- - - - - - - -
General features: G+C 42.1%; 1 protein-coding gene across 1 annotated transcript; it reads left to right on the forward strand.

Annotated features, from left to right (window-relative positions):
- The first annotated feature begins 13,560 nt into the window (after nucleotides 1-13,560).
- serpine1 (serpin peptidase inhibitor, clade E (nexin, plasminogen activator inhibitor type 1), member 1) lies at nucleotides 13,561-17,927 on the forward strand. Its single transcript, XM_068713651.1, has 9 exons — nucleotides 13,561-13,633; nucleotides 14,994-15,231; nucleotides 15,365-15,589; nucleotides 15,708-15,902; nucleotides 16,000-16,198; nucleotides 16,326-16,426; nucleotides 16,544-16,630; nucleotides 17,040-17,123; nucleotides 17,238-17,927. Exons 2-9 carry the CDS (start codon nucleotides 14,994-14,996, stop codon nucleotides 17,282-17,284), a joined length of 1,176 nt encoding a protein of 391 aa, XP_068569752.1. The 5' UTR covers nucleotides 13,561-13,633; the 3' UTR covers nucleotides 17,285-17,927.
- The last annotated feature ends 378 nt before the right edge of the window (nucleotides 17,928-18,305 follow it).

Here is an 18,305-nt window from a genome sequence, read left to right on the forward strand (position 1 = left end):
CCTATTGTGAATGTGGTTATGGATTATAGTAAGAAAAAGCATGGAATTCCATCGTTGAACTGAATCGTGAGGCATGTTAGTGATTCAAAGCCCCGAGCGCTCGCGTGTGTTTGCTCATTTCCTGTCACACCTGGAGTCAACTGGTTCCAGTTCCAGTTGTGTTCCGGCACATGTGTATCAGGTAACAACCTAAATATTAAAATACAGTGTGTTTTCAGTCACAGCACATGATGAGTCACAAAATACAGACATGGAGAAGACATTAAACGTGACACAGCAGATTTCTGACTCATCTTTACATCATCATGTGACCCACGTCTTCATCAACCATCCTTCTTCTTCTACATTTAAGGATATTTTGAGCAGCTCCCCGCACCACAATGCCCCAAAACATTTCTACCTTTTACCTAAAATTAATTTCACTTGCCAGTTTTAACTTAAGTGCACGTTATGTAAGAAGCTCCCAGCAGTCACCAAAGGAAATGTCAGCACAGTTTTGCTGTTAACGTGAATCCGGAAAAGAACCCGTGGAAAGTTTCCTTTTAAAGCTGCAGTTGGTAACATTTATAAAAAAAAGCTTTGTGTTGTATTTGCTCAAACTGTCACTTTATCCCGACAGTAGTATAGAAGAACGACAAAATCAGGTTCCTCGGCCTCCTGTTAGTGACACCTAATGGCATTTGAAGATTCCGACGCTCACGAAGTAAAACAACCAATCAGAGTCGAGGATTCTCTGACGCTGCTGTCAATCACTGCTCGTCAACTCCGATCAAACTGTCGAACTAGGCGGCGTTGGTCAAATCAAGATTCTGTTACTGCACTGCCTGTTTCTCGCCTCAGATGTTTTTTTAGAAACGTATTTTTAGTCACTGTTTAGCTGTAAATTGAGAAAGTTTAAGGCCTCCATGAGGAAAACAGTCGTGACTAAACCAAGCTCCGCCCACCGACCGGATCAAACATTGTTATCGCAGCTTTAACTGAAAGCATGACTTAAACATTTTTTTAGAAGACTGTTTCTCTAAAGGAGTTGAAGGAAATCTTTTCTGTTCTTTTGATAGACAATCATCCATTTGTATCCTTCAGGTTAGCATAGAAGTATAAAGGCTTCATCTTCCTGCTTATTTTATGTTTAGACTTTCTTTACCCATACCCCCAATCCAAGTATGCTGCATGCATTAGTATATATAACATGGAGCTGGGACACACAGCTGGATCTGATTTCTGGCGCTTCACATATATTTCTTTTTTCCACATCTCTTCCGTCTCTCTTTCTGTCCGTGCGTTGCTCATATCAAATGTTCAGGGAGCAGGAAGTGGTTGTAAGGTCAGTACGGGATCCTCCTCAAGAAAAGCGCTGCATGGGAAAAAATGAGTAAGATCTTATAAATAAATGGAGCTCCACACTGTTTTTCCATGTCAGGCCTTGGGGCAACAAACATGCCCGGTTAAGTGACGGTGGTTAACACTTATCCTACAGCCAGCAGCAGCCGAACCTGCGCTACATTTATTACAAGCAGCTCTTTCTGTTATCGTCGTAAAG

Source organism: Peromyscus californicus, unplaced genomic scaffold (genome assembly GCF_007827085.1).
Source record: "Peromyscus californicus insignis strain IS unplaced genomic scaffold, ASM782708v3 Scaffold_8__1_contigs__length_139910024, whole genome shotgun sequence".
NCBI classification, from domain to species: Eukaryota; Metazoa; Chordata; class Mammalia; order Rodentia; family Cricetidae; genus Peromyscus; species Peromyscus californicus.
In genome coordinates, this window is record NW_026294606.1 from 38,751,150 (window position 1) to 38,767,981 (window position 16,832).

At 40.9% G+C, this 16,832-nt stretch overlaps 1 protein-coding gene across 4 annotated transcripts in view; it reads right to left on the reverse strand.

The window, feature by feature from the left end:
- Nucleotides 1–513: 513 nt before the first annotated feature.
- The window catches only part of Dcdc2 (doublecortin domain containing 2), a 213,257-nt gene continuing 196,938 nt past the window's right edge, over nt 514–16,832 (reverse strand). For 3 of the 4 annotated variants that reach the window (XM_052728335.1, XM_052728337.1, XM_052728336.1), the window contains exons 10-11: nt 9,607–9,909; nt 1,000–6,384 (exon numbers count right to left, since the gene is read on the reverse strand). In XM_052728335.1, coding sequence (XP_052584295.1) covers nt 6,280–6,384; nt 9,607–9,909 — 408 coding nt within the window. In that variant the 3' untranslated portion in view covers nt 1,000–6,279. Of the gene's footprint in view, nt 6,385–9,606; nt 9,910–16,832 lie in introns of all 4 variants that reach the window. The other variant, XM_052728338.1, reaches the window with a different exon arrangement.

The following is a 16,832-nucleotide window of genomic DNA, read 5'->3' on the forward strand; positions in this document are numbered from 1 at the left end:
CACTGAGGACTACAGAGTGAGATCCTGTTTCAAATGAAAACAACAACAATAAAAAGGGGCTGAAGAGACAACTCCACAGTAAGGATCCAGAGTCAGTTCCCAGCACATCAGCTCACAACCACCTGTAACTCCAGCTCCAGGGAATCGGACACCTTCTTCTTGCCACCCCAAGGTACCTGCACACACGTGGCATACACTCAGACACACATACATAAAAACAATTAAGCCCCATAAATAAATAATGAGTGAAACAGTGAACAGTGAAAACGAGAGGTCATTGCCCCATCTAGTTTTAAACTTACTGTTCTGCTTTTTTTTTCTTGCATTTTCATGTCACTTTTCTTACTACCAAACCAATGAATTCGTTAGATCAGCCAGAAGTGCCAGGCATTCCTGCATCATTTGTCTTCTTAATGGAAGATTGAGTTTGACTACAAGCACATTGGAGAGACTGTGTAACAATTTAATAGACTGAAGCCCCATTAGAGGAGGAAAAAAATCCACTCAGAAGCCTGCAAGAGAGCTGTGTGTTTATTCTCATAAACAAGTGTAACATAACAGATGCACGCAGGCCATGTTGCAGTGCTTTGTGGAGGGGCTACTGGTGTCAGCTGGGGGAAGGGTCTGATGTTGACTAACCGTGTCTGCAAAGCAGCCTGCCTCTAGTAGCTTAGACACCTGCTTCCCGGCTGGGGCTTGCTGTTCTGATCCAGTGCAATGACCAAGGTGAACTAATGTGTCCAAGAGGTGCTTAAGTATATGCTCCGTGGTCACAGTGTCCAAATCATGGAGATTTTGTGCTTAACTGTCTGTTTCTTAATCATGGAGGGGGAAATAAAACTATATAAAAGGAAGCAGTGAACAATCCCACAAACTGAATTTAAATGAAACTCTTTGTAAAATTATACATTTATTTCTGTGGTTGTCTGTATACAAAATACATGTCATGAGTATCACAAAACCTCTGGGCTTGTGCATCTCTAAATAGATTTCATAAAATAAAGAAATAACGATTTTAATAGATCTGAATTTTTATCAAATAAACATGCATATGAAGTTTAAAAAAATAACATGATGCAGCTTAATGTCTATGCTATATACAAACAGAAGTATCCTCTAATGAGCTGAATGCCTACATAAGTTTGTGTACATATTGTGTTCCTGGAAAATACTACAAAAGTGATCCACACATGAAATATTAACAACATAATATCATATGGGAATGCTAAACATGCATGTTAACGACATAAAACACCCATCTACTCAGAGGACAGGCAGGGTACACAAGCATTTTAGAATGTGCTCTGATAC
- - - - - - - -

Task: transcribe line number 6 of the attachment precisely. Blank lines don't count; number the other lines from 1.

Here is an 18,305-nt window from a genome sequence, read left to right on the forward strand (position 1 = left end):